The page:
Kobane: Air strikes ‘stall IS advance’ on Syrian border town
US-led forces have continued air strikes against Islamic State (IS) militants near the besieged Syrian Kurdish border town of Kobane.
A senior local official said IS had been pushed back towards the edge of the town as a result of the strikes and advances by the town’s defenders.
Earlier reports said the militants had controlled almost one-third of Kobane, on the Turkish-Syrian border.
Turkey has ruled out a ground operation on its own against IS in Syria.
Foreign Minister Mevlut Cavusoglu renewed calls for the creation of a no-fly zone along the Syrian side of the border during talks in Ankara with new Nato chief Jens Stoltenberg.
Turkey – a Nato member – also wants co-ordinated action against the government of President Bashar al-Assad, and has called for a buffer zone.
A buffer zone would include preventing Syrian government aircraft from flying near the Turkish border. Turkey fears that Mr Assad’s forces would be the main beneficiaries of an IS retreat.
But the BBC’s defence correspondent Jonathan Marcus says creating such a zone would represent a significant military operation requiring the seizure of defendable terrain.
The US military on Thursday said it had carried out nine more air strikes near Kobane, damaging IS positions and destroying vehicles and buildings.
In a statement, the US said it was monitoring the situation in Kobane closely. “Indications are that Kurdish militia there continue to control most of the city and are holding out” against IS, it said.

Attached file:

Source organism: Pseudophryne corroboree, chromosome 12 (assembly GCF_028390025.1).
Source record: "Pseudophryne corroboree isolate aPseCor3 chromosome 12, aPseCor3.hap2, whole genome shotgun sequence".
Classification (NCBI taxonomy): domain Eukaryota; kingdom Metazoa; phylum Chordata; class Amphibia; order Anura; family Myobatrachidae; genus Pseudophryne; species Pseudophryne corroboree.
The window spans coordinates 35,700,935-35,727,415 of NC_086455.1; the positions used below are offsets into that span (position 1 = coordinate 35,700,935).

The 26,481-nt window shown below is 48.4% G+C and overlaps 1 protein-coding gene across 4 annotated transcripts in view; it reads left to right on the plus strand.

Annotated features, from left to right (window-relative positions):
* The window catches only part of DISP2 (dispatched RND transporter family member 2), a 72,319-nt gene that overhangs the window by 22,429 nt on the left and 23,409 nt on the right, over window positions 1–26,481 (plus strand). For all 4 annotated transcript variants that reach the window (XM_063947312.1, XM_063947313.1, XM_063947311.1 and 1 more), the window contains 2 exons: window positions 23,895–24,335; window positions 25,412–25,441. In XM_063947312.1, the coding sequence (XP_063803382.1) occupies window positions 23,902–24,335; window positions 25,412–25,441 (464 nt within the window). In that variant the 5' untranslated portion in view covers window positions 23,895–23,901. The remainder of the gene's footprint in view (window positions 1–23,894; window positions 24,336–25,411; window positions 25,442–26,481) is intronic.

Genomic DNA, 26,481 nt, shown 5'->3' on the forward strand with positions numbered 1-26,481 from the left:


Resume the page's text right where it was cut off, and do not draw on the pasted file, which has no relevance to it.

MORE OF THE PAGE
The UN’s special envoy in Syria, Steffan de Mistura, said on Wednesday that everything possible had to be done to save Kobane, and the town’s fall would threaten Turkey itself.
Beyond the desire for Syrian President Assad to go, beyond the call for a no-fly zone, there is a far more profound reason for Turkey’s reluctance to act in Kobane – the bad blood with the Kurds runs deep here.
And Yasin Aktay, vice-chairman of the governing AKP party, addressed the issue outright in an interview with me in Ankara.
“There is no tragedy in Kobane as cried out by the terrorist PKK [Kurdistan Workers’ Party]”, he said. “There is a war between two terrorist groups.”
That is the suspicion of many – that the Turkish government is content enough to see fighting rage in Kobane as Islamic State and the Kurdish militia attack each other.
It’s been likened to a proxy war, Ankara watching as Islamic State does Turkey’s bidding, fighting its old Kurdish enemy.
Turkey fears an autonomous Kurdish region in northern Syria could reignite Kurdish separatism back home. And if the fall of Kobane would mean those territorial ambitions crumble too, so be it.